This weekend marks the end of the Prime Minister's renegotiation with Europe. Apparently.
His plan is to present this to the country after the local elections in May with a referendum to be held across Britain in June.
Since he won his re-election last May, David Cameron has toured the European Union member states and urged them to 'buy-in' to his belief in a need for reform. You have to give him his due; after five years of tough talk and 'veto's that weren't vetoes, he doesn't exactly have many friends around the table in Brussels.
However even if fellow leaders and heads of state were not too enamoured with the Prime Minister's near fatal attempts at European diplomacy and statesmanlike behaviour, the results of the 2014 European Parliamentary elections should in themselves have acted as a shot across the bows to make fellow nation states wake up to the growing discontent that is spreading across the continent.
And since he began the debate over renegotiation, the Downing Street briefings have tended to focus on immigration, trade and benefits as the central pillars of reform.
Employment and opportunity have, surprisingly, been relatively low-level on the PM's list of European priorities.
Yet if reform is to be perceived as genuine, carry the confidence of the majority of the nation and have any chance of making a tangible difference to the lives of Britons, it must be cognisant of all the issues that currently exist and which feed into a growing view that the EU doesn't work for everyday people.
To that end, one of the most pertinent examples of the Prime Minister's neglect is around the existing relationship between the EU and disabled people. It is widely accepted that the prevailing European labour market too often shuts them out and they have opportunities limited.
The Prime Minister should be using his renegotiation with other EU member states to address historic issues that impact upon how the EU currently works for disabled people.
Issues that include access to education - particularly early years learning - is often not adequate. It is also not always easy for disabled people to move around freely, physically get to work, go to a restaurant, and find suitable housing, access public transport, pavements or buildings.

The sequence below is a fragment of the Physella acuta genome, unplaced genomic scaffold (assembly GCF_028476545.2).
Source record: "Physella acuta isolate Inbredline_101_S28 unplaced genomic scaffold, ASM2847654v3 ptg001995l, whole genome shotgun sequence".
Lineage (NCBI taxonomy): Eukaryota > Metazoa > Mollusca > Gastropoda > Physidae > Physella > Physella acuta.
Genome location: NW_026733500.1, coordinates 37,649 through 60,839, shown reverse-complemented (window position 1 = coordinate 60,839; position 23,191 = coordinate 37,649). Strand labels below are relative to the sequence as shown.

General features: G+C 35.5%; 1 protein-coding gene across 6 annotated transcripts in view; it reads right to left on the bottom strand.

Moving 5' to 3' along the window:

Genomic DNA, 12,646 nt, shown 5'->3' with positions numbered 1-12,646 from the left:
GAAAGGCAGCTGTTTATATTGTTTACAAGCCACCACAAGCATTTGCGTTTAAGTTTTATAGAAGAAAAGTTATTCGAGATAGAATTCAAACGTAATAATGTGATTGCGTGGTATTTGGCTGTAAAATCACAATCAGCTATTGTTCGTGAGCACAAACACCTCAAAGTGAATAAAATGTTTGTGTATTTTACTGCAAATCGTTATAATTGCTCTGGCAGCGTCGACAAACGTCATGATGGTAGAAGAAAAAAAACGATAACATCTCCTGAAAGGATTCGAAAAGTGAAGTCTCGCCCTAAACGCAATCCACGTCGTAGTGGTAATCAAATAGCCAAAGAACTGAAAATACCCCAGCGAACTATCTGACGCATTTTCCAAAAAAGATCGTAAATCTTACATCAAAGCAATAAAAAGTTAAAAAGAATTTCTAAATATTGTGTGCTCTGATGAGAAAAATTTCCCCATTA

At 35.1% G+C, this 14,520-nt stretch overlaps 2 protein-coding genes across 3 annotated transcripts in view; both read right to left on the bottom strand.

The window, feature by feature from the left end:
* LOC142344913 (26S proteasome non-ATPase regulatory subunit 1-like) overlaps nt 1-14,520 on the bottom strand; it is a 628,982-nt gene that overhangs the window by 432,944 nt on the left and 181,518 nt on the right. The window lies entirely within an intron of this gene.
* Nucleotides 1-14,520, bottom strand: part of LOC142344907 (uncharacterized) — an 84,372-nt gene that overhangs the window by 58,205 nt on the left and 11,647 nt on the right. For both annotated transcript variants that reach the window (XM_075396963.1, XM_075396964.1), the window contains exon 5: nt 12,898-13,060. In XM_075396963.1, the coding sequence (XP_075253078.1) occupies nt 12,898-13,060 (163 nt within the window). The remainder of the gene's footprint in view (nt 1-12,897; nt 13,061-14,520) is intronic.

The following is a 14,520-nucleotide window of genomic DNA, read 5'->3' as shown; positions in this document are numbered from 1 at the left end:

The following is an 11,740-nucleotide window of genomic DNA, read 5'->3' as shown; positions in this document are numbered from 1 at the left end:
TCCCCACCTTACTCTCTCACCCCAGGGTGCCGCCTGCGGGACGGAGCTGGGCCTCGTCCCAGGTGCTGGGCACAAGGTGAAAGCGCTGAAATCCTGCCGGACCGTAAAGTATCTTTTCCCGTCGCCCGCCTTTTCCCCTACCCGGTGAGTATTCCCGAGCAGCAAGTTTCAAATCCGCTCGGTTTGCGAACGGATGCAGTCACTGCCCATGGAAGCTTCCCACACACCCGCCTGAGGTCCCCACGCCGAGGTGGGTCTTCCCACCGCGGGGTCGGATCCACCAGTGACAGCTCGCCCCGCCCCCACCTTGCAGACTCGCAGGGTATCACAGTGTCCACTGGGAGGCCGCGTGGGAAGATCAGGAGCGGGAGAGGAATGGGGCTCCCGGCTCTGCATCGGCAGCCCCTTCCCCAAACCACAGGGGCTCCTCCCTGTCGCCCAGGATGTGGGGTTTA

Equally, there are concerns about access to healthcare, social care and welfare. Not all states are as generous as the British system in how it looks after its disabled population meaning a disabled person's willingness to move abroad for work will be less.
Indeed, when the Prime Minister majors on the importance of migrant benefit curbs, he neglects to take into account the impact this will have on disabled people's ability to access work at home and abroad. One rule for Romania is the same rule for Britain. Five year benefit restraints equally impinge on a British person's access to disability benefits in Britain and other European state as it does an immigrants.
Perhaps more importantly is the question of where in the renegotiation has the impact of these suggested reforms to welfare and a lack of understanding of the current European landscape for disabled people even been mentioned by our Prime Minister?
Coming out of this weekend's negotiations, what confidence can or should disabled people have that the Prime Minister is likely to deliver a renegotiation package that address their historic concerns over the relationship between Britain and the EU?
Can we even measure the willingness of other EU member states to engage in the debate on disabled people during Britain's renegotiations and use this as a bridge to build on or, as I think many will suspect, has disabled people and their issues not even featured?
I would suggest that with over 80 million people in Europe currently living with a disability this is an area of the renegotiation that Cameron could have used to curry favour with his European partners and used this as a springboard for further development of his renegotiation agenda.
With more than 7 million UK disabled people eligible to vote in the referendum this is a missed opportunity that the Prime Minister and Britain could well live to regret.
Chief Executive of Papworth Trust & Chair of the Care and Support AllianceSuggest a correction